The Rise of the Cult of Rembrandt

The Rise of the Cult of Rembrandt: Reinventing an Old Master in 19th-century France

ALISON McQUEEN
Copyright Date: 2003
Pages: 388
https://www.jstor.org/stable/j.ctt46n13b
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  • Book Info
    The Rise of the Cult of Rembrandt
    Book Description:

    Rembrandt's life and art had a mythical resonance among ninetheenth-century French artists, writers and collectors. Artists and critics used Rembrandt's artistic persona as a benchmark and justification for their own goals and some reconstructed and falsified history while making making Rembrandt and ancestral figure whom they heralded as their talisman. This study, the first in-depth examination of the reception of Rembrandt in nineteenth-century France, analyzes the preoccupation with his perceived authenticity, originality and republicanism. This innovative book considers the written texts, prints, sculpture, painting, posters, and theatrical performances that demonstrate the growing power of the myth of Rembrandt.|The first in-depth overview of the perception of Rembrandt among the French 19th-century intelligentsia|A fascinating investigation of the circumstances in France that fostered present-day debates over Rembrandt's art

    eISBN: 978-90-485-0523-4
    Subjects: Art & Art History

Table of Contents

  1. Front Matter
    (pp. 1-4)
  2. Table of Contents
    (pp. 5-6)
  3. PREFACE
    (pp. 7-10)
  4. ACKNOWLEDGEMENTS
    (pp. 11-14)
  5. INTRODUCTION Reassessing Rembrandt
    (pp. 15-28)

    This book offers the first comprehensive study of Rembrandt in nineteenth-century France, the country and century that held an incomparable position historically as the nexus of European art education, art criticism and its related construction of the canon of Old Master artists, and was also the center of an increasingly powerful commercial art market. Rembrandt’s life and art, particularly his paintings and prints, had mythic resonance among nineteenth-century French artists, writers, and collectors. Although the academic establishment favored Old Masters such as Raphael throughout the period, Rembrandt had particular appeal for artists seeking to explore new subject matter and techniques....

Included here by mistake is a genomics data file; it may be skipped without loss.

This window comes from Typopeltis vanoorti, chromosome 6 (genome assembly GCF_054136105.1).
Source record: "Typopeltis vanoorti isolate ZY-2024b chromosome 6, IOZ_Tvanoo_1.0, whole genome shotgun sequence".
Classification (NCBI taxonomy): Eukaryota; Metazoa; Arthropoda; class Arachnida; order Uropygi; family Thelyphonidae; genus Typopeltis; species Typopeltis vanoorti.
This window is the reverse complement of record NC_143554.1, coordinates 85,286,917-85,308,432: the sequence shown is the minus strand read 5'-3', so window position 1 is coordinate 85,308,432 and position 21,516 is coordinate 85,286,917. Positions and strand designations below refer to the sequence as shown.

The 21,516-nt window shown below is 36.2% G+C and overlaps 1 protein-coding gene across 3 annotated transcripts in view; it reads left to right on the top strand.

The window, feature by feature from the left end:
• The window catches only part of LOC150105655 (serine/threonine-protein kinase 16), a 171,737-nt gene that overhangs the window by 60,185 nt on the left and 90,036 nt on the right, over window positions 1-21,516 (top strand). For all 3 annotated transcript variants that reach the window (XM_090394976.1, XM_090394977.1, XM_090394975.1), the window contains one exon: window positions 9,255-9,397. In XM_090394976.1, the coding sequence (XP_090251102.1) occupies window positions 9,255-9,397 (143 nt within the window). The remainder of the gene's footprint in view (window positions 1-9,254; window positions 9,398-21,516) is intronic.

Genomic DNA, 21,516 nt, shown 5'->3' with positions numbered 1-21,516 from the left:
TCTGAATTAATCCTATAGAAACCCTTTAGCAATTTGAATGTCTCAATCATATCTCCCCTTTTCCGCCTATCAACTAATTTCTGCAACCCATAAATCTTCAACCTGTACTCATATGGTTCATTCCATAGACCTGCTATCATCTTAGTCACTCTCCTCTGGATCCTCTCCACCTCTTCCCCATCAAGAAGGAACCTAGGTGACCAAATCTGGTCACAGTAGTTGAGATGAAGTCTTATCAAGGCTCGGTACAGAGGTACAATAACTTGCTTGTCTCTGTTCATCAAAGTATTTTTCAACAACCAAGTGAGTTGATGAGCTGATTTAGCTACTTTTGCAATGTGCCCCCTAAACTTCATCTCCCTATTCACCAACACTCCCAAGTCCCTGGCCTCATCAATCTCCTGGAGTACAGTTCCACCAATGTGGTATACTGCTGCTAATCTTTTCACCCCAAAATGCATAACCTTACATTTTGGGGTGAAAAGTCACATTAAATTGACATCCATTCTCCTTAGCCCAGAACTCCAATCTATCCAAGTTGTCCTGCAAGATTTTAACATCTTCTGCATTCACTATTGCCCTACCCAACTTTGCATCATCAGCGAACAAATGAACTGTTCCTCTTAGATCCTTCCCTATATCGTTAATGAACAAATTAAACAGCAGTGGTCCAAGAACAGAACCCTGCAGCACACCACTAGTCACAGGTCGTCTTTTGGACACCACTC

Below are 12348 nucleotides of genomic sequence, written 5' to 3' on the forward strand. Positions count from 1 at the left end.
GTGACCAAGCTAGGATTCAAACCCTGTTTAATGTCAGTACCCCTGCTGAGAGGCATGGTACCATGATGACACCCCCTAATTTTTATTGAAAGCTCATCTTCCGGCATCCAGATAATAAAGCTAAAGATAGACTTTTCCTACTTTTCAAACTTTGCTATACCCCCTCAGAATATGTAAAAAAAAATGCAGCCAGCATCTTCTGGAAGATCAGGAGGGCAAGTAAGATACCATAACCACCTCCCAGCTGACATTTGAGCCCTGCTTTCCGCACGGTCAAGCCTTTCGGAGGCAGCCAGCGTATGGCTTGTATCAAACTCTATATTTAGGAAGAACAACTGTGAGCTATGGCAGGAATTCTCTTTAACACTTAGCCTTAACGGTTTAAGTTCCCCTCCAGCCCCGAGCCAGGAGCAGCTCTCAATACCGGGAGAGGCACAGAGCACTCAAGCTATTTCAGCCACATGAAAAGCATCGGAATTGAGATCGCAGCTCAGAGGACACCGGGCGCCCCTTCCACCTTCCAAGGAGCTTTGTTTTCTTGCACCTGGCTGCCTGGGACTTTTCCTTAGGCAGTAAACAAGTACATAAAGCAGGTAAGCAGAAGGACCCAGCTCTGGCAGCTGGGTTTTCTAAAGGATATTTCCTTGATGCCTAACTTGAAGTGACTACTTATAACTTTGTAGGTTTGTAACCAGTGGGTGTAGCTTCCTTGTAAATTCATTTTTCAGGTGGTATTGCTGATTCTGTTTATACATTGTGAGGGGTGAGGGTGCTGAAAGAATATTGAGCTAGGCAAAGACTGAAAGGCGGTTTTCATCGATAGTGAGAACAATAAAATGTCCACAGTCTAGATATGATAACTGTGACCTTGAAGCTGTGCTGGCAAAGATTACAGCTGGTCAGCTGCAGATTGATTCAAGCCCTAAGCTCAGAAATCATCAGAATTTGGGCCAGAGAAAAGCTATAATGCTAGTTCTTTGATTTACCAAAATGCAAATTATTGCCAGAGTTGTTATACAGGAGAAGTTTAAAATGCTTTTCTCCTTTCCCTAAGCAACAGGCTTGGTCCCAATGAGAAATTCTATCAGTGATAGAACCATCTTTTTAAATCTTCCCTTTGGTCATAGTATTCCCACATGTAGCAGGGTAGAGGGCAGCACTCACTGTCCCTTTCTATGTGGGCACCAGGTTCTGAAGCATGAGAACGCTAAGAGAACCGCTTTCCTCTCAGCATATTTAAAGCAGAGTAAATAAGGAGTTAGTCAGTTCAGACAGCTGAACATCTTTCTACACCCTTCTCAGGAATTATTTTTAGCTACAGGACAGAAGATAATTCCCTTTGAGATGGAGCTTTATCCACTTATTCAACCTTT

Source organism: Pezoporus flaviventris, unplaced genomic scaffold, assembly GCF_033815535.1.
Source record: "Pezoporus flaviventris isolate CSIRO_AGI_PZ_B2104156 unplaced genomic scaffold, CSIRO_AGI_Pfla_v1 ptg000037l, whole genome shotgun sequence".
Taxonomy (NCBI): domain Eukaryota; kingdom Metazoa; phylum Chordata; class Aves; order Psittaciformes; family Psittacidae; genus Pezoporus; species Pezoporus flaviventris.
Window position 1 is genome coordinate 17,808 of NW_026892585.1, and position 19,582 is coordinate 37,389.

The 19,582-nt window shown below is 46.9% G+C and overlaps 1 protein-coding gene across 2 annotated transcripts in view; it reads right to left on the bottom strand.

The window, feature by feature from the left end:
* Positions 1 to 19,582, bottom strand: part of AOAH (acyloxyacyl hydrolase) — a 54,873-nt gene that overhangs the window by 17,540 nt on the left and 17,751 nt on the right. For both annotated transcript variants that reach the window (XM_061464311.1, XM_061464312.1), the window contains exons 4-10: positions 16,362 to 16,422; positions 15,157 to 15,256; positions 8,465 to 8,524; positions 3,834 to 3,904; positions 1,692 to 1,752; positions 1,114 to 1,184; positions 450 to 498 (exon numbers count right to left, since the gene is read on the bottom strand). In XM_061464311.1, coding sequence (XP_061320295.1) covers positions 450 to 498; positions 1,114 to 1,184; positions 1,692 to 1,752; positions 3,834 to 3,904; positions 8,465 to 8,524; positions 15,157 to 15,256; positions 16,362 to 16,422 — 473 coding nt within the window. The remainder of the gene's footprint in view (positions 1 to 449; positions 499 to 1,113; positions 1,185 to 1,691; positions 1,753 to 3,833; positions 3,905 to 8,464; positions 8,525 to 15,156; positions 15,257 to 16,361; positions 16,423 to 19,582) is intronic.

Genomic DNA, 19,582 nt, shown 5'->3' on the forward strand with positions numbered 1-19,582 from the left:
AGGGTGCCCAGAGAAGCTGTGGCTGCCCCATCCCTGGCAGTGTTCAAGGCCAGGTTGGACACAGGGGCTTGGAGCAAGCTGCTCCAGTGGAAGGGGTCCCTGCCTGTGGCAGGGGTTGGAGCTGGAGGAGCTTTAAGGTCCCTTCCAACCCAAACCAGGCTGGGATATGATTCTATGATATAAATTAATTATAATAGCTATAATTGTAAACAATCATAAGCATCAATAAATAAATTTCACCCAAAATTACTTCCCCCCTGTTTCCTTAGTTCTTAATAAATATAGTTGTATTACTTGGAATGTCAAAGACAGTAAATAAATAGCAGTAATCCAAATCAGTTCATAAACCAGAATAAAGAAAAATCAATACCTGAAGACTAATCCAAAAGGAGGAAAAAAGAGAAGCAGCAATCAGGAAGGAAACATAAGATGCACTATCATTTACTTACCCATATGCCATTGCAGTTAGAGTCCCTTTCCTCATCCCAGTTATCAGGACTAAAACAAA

6. CHAPTER 1 REINVENTING THE BIOGRAPHY, CREATING THE MYTH The Formation of Rembrandt’s Artistic Persona in Nineteenth-Century France
    (pp. 29-64)

    Dutch and flemish art of the seventeenth century has always been a subject of interest and attention for French artists, critics, and collectors and was a favored part of the royal collections of Louis XIV, XV, and XVI even though, during these reigns, the northern schools were not as sought after as the French and Italian schools. A marked increase in attention was paid to Dutch and Flemish art after the Revolution of 1789 when the prices of northern art rose at French auctions. French artists, such as Guérard, Boilly, Drolling and David, also increasingly followed the meticulously detailed painting...

  7. PLATES
    (pp. 65-80)
  8. CHAPTER 2 POLITICIZING REMBRANDT An Exemplar for New Aesthetic Values, Realism, and Republicanism
    (pp. 81-122)

    The multifaceted identity french critics and artists refashioned for Rembrandt created an artistic persona that fulfilled their own needs. He became a figure they could call upon to validate and promote both the aesthetic and political principles they advocated for contemporary French art and society. The growing acceptance and appreciation of Rembrandt’s art was related, in part, to a questioning and reevaluation of prescriptive aesthetic values in the visual arts. The political dimension to the recreation of Rembrandt came about when several writers used him in an attempt to bolster their call for art to take a radical socio-political role...